Google on Desktop Search and Personal Information Management

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You sit down at your computer and start working on a document and visiting the Web to find information.

A program on your computer considers the way that you move your mouse and the speed at which you type, and recognizes you as one of the people who use that computer, and looks through your past computing sessions to see what kinds of things you are interested in, what web pages you may have visited, which documents you’ve printed, whether you prefer HTML or PDF documents when given a choice.

It keeps track of what you are writing, what you are reading, where you are visiting online, whom you are emailing and messaging, what you are bookmarking, and it creates keywords based upon those contexts, which it uses to conduct searches. It shows the results of those searches in a query box and pays attention to what you select to see and what you ignore.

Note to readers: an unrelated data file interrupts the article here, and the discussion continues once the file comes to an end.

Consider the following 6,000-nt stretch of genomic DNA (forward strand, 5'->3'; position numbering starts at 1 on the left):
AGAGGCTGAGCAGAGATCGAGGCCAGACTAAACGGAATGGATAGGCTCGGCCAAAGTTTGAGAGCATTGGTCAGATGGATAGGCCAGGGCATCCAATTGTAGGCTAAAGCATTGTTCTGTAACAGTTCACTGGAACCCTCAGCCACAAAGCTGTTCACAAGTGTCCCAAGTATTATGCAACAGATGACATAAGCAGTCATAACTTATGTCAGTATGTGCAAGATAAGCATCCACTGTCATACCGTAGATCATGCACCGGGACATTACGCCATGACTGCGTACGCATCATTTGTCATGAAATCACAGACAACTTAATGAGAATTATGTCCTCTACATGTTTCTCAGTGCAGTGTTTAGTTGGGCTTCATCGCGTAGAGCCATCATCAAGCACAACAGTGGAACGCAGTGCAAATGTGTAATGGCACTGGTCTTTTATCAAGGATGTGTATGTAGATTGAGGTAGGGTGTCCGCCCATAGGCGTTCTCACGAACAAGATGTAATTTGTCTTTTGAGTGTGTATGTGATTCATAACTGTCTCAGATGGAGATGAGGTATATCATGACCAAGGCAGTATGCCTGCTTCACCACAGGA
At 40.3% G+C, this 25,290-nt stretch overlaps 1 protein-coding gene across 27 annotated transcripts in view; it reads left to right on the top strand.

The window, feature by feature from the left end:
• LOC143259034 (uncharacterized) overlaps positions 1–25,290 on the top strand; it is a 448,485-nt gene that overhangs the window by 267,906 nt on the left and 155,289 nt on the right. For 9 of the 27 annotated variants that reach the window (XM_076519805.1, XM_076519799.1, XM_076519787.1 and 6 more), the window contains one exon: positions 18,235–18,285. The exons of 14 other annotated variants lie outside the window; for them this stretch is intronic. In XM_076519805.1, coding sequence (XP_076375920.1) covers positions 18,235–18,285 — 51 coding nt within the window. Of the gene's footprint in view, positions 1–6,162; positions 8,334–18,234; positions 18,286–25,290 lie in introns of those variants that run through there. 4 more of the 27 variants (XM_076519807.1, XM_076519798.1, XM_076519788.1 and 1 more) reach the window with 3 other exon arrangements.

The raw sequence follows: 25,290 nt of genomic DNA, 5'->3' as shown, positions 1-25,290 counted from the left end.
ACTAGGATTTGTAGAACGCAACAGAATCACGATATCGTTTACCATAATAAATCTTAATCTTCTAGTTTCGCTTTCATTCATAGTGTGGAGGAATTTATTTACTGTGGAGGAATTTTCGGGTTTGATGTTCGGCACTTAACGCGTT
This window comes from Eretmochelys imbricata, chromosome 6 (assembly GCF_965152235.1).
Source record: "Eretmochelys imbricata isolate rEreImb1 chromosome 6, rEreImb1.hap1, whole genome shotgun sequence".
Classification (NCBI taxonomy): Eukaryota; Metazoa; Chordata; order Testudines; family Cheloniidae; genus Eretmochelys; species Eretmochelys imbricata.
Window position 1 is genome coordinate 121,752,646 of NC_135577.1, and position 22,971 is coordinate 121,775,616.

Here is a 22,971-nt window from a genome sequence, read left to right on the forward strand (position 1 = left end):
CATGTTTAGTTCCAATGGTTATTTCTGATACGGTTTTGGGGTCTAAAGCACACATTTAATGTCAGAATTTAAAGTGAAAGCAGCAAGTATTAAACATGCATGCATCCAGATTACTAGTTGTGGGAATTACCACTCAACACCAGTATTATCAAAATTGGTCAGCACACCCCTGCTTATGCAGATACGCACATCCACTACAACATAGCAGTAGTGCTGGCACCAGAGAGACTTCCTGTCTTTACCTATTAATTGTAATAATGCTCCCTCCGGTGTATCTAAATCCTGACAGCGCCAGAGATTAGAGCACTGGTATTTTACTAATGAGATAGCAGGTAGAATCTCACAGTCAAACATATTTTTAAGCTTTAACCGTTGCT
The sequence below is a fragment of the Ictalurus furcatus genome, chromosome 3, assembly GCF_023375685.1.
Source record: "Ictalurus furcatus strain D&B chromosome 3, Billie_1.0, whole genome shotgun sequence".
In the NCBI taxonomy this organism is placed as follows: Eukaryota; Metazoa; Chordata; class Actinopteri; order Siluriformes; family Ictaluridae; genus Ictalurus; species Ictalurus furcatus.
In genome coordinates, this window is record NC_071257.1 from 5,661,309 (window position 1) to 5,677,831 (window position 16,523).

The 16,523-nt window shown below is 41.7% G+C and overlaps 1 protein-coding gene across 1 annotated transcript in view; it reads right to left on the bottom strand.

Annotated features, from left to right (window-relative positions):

If you choose to see some of the search results that are run based upon some of your activities and ignore some of the others, that may influence how results from keywords created from those activities are ranked.

Searches on Implicit Queries from Your Activities

The kinds of events that might trigger the creation of keywords, and show search results from those keywords could be such things as:

  • Words you have recently typed,
  • Words that in a document you are reading or writing,
  • Words you have bolded, highlighted, italicized, changed the font color of, used as a heading, or otherwise selected,
  • Words that you’ve placed into the clipboard,
  • Words in your documents identified as proper names,
  • Click-throughs in search results shown in this query box
  • Words that you’ve actually searched for in a search engine, or;
  • Any other types of keyword that the system is able to identify.

These types of uses and selection, as well as other factors, may determine how highly such implicitly created keywords and results are ranked compared to others. Some others might be:

  • Term frequencies,